Timing - The ideal time to foster a pig is as soon as it is born or within six hours and this is the procedure often adopted to even up numbers across litters and birth weights when a number of sows are farrowing at the same time. Provided piglets are moved within this period onto another sow that is at a similar stage then there are no problems with incompatibility or intake of colostrum. The second time period is when surplus pigs are being collected together to make a fresh litter. In this case they should not be moved from the sow until at least 6 to 8 hours after farrowing, when they have had a minimum four 40 minute periods of uninhibited access to the teat. This is to ensure maximum colostrum intake because the fostered pigs are going to be moved forward to a sow that will be suckling a litter approximately 4 to 5 days of age and there will be no colostrum.

This age factor is important if the establishment of a new litter is to be successful. Furthermore it is essential that only the biggest pigs are fostered forward to make up a fresh litter.

Procedures

  1. Mix the sow's own litter and the foster one in the creep and hold there for approximately 30 minutes.
  2. Move the sow's 5-day-old litter forward to a sow suckling a litter of 10 days of age and repeat the mixing process. This acclimatisation is a valuable technique because it allows the piglets to inter-mingle and make the foster litter much more acceptable to the sow.
  3. Repeat 2 and the 10 day old litter is moved to a sow suckling at 15 days of age.
  4. The 15 day old litter is weaned early and there is no loss in non-productive days or increase in lactation length..
  5. Fostering can also be carried out with poor piglets between one and seven days of age. It is important to identify these pigs early because they tend to lose their suckling reflex and die. Again the technique is similar. Find a sow that is suckling a litter 5 to 7 days of age, moving her litter forward and foster on the poor pigs. For disease control purposes isolated farrowing pens are best used.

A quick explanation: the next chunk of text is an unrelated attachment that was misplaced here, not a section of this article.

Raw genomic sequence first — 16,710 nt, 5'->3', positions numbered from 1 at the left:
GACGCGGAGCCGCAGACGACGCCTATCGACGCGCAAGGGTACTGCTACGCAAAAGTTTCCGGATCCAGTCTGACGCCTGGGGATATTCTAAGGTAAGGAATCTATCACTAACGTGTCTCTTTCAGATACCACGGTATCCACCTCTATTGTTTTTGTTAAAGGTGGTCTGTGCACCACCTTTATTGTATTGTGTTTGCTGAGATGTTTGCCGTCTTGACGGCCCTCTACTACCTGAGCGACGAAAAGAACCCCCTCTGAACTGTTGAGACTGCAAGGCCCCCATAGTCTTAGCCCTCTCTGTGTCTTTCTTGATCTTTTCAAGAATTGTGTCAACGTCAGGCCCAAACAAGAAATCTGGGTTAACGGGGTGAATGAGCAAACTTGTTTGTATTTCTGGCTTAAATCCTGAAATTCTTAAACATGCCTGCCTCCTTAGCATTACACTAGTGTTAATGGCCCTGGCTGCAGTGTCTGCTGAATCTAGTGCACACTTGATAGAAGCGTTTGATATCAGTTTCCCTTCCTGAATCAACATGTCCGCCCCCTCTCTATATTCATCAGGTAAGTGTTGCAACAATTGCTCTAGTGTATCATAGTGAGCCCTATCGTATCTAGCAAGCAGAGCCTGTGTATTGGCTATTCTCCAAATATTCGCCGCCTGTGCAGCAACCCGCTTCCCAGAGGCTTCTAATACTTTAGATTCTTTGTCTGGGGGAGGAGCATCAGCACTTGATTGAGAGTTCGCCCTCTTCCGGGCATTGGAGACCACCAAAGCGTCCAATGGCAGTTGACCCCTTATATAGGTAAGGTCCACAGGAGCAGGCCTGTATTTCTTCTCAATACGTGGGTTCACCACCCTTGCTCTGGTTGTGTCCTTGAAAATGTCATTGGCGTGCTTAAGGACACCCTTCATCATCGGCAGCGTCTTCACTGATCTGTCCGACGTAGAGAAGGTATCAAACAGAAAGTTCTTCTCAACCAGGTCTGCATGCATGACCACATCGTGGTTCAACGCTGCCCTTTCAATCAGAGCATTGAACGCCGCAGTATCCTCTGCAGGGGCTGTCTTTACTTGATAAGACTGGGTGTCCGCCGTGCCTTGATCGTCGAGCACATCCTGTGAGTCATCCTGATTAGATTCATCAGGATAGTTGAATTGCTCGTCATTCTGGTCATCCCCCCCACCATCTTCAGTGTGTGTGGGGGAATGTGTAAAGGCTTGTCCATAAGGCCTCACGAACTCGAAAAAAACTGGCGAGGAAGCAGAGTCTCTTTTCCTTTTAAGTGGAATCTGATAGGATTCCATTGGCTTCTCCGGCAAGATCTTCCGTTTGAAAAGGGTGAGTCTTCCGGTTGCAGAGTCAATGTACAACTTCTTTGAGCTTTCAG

6. Give such piglets a 0.5ml injection of long-acting oxytetracycline at the time of movement because they are disadvantaged and susceptible to infections.
Selection of the sow and management - The success of fostering, particularly whole litters, depends on the numbers of days the foster sow has been suckling and keeping the age disparity between the foster litter and the sow's own litter to within 4 to 6 days. Always select a docile sow with a good teat profile, particularly if a litter of poor viable pigs are collected together. The gilt or second parity animals are best.

The sows udder - Look carefully at the foster sows udder and the quality of the piglets that are suckling. For example, if there are ten good pigs suckling then that sow will receive ten foster pigs. However, if there are only eight good suckling and two poor pigs then do not expect ten pigs to survive. Only foster eight.

Availability of water - Whenever a litter is fostered always make sure there is clean, fresh water available for the piglets. In some cases the sow may be reluctant and slow to accept the fostered litter and piglets quickly become dehydrated.

The movement of foster pigs - Wherever possible always foster within farrowing houses, or into a farrowing house with older pigs. It is bad policy to move piglets back into younger age groups due to the risk of spreading disease.

Culled sows - It is a useful technique to have a number of farrowing crates set aside so that sows due for culling can be used for extra suckling. By removing them out of the mainstream of the farrowing houses they do not interfere with the important all-in all-out procedures.

If you have a litter size of a least 10.5 born alive and are only weaning nine pigs per sow, I suggest you read this section again and look at the advantages that can be gained from fostering.